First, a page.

Despite the landlocked borders hindering its trading capacity, Armenia has established itself as an emerging regional financial center by leveraging its high availability of labor and technology. For sustained economic growth, the government guards its workers’ rights very strictly. Local, as well as foreign entrepreneurs who wish to avail the business opportunities in the country, must ensure that they fully understand and adhere to the labor law in Armenia.
Labor Code of Armenia
The Labor Code of the Republic of Armenia was adopted in 2004 and defines the current labor legislative framework in the country. It is divided into three parts, 24 chapters and 266 articles addressing various aspects of labor relationships at both the collective and individual levels. Some of the main aspects are discussed below.
Articles 91 to 93 stipulate that the probation period must not exceed three months. During this time, all provisions of the labor code apply to both concerned parties as per usual. The employer and employee each reserve the right to end the contract with a three-day written notice. Workers on a fixed or permanent job may terminate their contract of employment by mutual agreement given that a prior notice is submitted at least a week before.
On January 1, 2020, the minimum monthly wage in Armenia was set at AMD 68,000, following a 23.6% increase from the previous year.
An addendum to the labor code restricts employers with 10 or more workers from paying their salaries in cash. They need to use digital mode of payments or any other non-cash alternative, such as checks. However, if an employee wishes to be paid for their services in cash, they can apply in writing and the employer must process the salary accordingly.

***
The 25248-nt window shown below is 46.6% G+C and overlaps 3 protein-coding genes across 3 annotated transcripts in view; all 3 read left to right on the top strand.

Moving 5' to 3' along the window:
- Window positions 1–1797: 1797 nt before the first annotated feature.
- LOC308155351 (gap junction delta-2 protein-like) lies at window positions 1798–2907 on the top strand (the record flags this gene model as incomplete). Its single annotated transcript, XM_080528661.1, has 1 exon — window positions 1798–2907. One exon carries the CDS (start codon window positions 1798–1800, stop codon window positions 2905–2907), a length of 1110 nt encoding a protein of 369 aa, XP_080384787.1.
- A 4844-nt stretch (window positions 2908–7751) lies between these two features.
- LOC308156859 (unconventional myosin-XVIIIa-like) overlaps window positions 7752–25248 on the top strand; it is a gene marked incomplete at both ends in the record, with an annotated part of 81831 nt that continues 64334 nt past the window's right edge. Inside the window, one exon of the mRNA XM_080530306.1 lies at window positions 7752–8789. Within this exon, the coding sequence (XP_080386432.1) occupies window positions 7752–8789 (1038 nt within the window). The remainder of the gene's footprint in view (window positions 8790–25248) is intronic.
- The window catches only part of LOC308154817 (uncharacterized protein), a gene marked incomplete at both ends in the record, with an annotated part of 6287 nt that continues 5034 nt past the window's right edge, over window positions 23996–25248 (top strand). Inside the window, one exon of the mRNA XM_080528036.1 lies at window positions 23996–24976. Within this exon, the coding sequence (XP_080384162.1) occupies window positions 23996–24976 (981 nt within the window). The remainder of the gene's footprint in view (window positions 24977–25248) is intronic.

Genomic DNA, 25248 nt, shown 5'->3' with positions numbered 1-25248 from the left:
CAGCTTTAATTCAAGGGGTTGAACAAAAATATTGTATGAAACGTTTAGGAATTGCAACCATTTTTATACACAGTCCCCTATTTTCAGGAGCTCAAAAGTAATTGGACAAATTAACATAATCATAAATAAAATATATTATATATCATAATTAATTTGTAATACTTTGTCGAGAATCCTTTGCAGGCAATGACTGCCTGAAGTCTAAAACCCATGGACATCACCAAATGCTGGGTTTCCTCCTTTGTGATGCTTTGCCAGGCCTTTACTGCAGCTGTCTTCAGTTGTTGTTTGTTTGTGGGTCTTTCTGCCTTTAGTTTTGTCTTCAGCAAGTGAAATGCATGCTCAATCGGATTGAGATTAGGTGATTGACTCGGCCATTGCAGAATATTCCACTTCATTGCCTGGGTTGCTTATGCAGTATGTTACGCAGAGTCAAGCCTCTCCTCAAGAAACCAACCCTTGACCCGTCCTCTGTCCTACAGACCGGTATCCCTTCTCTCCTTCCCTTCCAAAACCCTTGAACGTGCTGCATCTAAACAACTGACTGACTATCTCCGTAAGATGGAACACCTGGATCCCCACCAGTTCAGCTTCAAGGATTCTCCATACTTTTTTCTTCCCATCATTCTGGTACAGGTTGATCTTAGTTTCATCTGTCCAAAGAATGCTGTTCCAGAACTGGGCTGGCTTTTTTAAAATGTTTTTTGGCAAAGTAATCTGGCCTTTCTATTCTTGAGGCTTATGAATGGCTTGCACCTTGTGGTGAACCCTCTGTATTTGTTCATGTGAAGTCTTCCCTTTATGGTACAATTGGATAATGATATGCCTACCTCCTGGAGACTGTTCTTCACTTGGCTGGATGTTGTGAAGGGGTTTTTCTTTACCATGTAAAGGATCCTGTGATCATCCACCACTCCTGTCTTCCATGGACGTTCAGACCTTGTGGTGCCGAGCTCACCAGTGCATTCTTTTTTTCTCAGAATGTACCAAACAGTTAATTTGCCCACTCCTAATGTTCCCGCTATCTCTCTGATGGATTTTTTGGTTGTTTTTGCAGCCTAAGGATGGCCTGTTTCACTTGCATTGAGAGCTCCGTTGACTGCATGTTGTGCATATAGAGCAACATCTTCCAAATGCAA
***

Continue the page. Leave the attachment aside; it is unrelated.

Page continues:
Article 139 stipulates the normal working time to be no more than 40 hours a week (or 8 hours a day). The maximum hours of work, including overtime, should not exceed 12 hours a day and 48 hours a week. This includes rest and lunch breaks. These durations may be reduced in certain circumstances, or for specific individuals, such as young and night workers. The details for reduced work time are set forth in Article 140 of the labor code. Any work performed between 10pm and 6am is considered night work in Armenia.
The supplementary payment for overtime work must not be less than one and a half times the employee’s normal hourly pay. Moreover, overtime work should not exceed 120 hours for the whole year. Any employer forcing employees to work for more than 4 hours overtime for two consecutive days can face legal action. By law, all employers need to maintain a precise record of overtime in working time logs.
Armenia is an attractive country among foreign investors and business persons due to its low-cost and high-quality workforce. To learn more about the labor law in Armenia and how to effectively manage an international workforce, talk to us today.